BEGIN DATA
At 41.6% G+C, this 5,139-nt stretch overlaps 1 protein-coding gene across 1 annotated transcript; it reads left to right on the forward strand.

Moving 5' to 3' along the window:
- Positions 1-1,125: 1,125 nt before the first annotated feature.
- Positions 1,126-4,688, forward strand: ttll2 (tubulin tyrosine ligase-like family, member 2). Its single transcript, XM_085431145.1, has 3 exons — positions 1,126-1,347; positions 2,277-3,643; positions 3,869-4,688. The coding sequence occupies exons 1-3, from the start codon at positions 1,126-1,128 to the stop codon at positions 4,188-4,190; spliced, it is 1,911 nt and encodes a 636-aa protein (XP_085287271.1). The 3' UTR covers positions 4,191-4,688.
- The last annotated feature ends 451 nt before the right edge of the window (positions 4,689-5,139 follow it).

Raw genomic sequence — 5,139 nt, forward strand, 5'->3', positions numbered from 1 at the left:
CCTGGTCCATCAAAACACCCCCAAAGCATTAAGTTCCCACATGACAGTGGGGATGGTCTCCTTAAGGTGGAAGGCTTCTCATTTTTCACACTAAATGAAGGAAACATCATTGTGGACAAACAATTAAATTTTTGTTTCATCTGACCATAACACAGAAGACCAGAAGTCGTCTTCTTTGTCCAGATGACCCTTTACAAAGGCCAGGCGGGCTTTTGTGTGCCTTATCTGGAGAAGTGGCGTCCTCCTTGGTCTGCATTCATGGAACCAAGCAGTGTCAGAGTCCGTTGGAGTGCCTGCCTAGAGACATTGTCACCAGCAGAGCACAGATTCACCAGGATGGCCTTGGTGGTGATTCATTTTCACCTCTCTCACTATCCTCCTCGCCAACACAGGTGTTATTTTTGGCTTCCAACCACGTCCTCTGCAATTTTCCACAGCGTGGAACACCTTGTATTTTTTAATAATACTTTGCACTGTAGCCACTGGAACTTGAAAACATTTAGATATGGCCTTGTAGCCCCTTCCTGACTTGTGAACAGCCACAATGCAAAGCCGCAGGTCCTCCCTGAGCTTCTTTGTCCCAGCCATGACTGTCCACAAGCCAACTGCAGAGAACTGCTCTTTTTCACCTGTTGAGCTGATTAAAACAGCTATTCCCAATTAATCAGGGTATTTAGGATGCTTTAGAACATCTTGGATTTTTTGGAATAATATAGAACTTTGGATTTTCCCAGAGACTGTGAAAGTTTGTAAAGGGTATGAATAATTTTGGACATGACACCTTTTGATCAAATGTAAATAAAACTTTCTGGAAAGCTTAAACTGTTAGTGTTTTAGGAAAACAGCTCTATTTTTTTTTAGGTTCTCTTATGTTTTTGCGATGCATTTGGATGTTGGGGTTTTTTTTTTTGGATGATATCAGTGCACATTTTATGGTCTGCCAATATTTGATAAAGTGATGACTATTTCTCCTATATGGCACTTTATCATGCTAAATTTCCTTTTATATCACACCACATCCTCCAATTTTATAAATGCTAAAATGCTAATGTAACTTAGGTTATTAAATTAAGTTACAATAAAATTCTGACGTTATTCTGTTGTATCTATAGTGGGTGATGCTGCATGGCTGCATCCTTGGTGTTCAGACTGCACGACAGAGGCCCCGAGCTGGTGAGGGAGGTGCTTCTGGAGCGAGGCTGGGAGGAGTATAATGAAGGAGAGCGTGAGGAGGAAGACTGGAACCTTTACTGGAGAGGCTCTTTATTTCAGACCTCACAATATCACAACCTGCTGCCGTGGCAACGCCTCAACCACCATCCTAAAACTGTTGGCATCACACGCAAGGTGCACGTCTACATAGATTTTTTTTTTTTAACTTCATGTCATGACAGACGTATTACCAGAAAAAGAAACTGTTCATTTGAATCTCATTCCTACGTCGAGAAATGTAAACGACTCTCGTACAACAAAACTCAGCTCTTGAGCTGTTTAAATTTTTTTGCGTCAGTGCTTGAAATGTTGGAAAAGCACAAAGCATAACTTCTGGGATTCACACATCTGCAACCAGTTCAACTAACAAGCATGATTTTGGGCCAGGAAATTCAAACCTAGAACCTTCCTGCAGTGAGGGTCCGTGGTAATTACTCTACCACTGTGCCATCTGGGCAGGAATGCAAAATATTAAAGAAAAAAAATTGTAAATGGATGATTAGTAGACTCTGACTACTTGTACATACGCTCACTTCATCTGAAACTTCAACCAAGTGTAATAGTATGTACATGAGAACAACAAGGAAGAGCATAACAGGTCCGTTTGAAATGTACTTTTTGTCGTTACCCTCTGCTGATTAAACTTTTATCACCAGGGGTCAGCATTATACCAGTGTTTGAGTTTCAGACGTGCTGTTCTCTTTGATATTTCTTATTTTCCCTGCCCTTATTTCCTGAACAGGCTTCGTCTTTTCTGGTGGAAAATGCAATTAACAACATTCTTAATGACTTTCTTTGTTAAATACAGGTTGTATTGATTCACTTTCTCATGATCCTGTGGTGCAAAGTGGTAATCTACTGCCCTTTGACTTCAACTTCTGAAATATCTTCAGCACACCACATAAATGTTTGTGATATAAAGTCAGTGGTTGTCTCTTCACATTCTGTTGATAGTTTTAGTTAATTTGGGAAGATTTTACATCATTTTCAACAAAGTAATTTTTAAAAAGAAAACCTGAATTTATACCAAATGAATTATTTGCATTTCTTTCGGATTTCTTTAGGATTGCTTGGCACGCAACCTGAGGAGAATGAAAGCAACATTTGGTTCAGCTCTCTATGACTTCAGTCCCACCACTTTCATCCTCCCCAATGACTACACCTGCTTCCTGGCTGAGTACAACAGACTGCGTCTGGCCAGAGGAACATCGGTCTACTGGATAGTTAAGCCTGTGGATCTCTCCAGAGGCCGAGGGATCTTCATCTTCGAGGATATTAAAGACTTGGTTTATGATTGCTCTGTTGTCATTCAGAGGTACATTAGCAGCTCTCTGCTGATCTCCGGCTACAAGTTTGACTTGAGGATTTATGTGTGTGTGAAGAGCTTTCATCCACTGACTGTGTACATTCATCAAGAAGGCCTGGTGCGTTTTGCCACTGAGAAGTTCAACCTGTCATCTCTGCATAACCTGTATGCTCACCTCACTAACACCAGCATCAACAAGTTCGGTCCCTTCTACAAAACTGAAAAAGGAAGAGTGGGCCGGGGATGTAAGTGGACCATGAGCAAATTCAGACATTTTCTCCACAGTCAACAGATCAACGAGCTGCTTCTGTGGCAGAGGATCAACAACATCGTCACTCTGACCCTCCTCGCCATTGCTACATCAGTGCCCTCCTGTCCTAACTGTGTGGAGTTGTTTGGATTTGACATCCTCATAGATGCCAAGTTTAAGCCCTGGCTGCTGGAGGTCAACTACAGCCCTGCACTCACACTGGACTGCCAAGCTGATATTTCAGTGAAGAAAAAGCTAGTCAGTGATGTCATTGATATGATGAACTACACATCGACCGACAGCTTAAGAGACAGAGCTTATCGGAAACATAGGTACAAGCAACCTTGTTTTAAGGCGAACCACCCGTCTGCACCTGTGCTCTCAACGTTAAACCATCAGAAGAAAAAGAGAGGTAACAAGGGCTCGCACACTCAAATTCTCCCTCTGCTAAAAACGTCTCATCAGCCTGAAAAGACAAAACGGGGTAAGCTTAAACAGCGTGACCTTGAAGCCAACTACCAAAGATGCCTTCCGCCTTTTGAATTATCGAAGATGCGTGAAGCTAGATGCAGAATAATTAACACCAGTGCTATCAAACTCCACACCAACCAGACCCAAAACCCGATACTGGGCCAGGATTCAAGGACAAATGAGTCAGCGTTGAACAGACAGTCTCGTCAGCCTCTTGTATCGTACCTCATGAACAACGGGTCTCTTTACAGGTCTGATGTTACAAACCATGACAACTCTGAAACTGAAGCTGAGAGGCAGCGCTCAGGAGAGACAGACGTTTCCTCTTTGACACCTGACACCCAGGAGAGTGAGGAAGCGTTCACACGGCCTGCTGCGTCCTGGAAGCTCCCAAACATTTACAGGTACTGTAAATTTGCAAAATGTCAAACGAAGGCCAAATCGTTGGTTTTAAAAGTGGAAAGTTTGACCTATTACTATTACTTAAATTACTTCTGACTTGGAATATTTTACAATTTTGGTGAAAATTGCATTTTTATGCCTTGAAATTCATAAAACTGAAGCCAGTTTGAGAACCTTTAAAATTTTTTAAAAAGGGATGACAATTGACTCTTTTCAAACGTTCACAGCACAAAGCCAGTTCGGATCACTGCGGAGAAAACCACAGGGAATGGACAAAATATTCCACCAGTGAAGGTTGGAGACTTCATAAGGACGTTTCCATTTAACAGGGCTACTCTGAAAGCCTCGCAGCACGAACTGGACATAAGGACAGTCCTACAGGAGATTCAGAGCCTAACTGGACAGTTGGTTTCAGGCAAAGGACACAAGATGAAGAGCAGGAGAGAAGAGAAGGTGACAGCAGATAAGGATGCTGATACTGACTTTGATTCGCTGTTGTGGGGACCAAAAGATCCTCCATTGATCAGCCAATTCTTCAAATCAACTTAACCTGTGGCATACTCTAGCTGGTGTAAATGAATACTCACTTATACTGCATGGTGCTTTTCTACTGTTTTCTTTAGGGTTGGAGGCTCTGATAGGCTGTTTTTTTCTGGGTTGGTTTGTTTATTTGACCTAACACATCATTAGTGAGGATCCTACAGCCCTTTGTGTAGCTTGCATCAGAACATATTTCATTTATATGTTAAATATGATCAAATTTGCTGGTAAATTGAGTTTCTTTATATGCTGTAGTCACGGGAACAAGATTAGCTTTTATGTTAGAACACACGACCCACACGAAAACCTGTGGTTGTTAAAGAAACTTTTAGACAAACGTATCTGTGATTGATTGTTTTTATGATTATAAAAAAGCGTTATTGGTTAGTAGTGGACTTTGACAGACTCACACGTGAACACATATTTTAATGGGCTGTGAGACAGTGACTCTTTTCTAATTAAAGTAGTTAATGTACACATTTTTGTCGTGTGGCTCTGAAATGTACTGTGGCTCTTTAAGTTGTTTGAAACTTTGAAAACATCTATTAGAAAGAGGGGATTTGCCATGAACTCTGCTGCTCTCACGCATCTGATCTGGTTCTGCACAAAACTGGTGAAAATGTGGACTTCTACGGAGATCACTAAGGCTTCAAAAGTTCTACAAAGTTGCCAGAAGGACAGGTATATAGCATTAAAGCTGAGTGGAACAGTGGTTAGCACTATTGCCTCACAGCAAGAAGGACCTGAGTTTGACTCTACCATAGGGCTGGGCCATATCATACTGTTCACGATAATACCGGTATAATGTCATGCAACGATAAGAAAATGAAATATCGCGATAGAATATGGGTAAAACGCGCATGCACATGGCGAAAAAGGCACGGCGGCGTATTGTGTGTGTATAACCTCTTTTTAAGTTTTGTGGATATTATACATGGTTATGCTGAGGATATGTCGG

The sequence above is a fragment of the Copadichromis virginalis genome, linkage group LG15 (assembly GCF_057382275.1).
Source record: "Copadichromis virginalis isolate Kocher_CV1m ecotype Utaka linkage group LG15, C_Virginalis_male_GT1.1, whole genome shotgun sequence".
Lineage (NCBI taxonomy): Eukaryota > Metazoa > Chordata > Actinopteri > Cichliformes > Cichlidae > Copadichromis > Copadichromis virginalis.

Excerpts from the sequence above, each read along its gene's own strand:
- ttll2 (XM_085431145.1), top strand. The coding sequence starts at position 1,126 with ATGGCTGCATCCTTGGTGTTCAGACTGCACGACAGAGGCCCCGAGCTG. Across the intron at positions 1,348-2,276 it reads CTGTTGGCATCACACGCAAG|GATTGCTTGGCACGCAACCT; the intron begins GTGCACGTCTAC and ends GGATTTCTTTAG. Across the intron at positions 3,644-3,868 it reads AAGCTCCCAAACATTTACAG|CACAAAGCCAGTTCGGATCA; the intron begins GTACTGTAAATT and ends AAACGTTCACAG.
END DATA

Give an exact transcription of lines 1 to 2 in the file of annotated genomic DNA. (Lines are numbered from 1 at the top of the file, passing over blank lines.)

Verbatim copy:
At 41.6% G+C, this 5,139-nt stretch overlaps 1 protein-coding gene across 1 annotated transcript; it reads left to right on the forward strand.

Moving 5' to 3' along the window: